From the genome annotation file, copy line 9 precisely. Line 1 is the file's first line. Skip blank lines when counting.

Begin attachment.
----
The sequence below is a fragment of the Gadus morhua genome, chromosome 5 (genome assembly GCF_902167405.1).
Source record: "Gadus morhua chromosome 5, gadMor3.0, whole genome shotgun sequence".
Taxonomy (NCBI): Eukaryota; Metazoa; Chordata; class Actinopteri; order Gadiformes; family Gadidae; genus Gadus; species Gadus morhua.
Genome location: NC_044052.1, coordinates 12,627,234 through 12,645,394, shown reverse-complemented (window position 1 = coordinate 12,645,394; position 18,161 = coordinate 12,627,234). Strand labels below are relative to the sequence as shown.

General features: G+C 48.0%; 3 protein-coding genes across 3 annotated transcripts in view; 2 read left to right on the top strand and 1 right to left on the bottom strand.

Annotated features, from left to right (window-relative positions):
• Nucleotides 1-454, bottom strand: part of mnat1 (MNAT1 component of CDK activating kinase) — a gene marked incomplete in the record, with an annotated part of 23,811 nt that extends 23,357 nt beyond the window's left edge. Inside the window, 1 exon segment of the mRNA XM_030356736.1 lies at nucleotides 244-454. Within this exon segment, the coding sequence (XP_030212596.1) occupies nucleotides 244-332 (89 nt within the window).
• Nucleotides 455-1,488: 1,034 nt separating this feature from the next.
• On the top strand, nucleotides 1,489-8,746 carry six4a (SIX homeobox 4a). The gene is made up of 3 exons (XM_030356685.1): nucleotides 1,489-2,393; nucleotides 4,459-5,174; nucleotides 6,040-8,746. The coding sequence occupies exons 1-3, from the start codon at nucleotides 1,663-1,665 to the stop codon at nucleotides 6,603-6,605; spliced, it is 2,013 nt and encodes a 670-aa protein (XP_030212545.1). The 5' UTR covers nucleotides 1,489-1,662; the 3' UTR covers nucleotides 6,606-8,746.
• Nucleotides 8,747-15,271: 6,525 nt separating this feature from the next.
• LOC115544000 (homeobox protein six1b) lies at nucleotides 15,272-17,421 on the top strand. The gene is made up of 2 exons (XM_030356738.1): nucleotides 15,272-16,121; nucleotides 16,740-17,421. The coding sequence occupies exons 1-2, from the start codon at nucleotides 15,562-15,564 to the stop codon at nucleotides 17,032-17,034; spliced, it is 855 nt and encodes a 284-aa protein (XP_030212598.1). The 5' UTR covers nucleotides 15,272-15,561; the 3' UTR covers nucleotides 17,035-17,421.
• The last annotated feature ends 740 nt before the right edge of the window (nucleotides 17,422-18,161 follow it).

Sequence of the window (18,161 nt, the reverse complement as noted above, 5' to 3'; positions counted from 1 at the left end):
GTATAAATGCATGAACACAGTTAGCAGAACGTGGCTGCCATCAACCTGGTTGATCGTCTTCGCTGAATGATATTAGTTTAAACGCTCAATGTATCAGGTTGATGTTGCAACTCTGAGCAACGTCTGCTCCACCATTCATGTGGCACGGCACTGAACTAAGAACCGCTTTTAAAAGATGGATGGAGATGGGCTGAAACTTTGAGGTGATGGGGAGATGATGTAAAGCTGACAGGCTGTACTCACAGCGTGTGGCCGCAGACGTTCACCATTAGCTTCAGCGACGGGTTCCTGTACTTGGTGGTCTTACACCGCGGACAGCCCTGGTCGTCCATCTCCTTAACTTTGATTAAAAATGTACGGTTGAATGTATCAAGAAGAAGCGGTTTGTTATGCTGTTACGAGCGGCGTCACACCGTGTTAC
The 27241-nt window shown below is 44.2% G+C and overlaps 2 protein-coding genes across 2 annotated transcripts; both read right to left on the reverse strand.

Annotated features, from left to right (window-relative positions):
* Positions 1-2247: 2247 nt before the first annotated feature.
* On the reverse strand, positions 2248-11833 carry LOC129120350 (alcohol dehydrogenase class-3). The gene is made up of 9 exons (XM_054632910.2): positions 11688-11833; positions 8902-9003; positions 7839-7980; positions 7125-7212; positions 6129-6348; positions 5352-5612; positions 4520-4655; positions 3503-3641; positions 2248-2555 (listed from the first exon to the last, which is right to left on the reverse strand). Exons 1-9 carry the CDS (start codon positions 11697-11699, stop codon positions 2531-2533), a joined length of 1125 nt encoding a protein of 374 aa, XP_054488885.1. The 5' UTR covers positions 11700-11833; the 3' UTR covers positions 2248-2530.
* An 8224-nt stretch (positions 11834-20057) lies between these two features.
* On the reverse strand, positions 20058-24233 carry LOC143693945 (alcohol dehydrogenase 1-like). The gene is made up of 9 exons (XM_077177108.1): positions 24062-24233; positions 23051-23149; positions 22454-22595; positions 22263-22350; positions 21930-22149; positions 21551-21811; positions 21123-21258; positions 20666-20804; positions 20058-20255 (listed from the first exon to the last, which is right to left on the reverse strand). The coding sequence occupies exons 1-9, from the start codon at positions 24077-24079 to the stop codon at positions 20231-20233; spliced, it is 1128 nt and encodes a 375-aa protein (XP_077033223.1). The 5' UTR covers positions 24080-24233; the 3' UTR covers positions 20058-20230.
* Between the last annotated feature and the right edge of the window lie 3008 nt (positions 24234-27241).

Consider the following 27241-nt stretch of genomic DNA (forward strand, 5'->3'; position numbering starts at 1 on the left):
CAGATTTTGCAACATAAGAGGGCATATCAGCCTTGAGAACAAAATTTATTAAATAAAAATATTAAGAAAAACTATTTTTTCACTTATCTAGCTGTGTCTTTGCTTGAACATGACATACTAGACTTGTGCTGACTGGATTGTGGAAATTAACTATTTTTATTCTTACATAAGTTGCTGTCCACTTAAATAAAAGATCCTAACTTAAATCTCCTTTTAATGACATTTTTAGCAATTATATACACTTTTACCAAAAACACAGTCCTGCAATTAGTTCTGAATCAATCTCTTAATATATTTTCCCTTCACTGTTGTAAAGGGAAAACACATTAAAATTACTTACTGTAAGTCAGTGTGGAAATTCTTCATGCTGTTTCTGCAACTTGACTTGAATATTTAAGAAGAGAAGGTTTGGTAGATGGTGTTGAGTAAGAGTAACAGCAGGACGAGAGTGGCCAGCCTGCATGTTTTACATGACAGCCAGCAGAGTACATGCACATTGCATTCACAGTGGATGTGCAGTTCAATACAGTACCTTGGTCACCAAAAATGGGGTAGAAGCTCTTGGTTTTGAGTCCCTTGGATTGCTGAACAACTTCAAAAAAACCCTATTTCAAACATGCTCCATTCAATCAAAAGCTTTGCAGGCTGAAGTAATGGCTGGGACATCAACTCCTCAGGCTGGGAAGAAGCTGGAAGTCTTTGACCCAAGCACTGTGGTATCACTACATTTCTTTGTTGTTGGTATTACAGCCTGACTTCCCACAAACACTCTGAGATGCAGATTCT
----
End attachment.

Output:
• On the top strand, nucleotides 1,489-8,746 carry six4a (SIX homeobox 4a). The gene is made up of 3 exons (XM_030356685.1): nucleotides 1,489-2,393; nucleotides 4,459-5,174; nucleotides 6,040-8,746. The coding sequence occupies exons 1-3, from the start codon at nucleotides 1,663-1,665 to the stop codon at nucleotides 6,603-6,605; spliced, it is 2,013 nt and encodes a 670-aa protein (XP_030212545.1). The 5' UTR covers nucleotides 1,489-1,662; the 3' UTR covers nucleotides 6,606-8,746.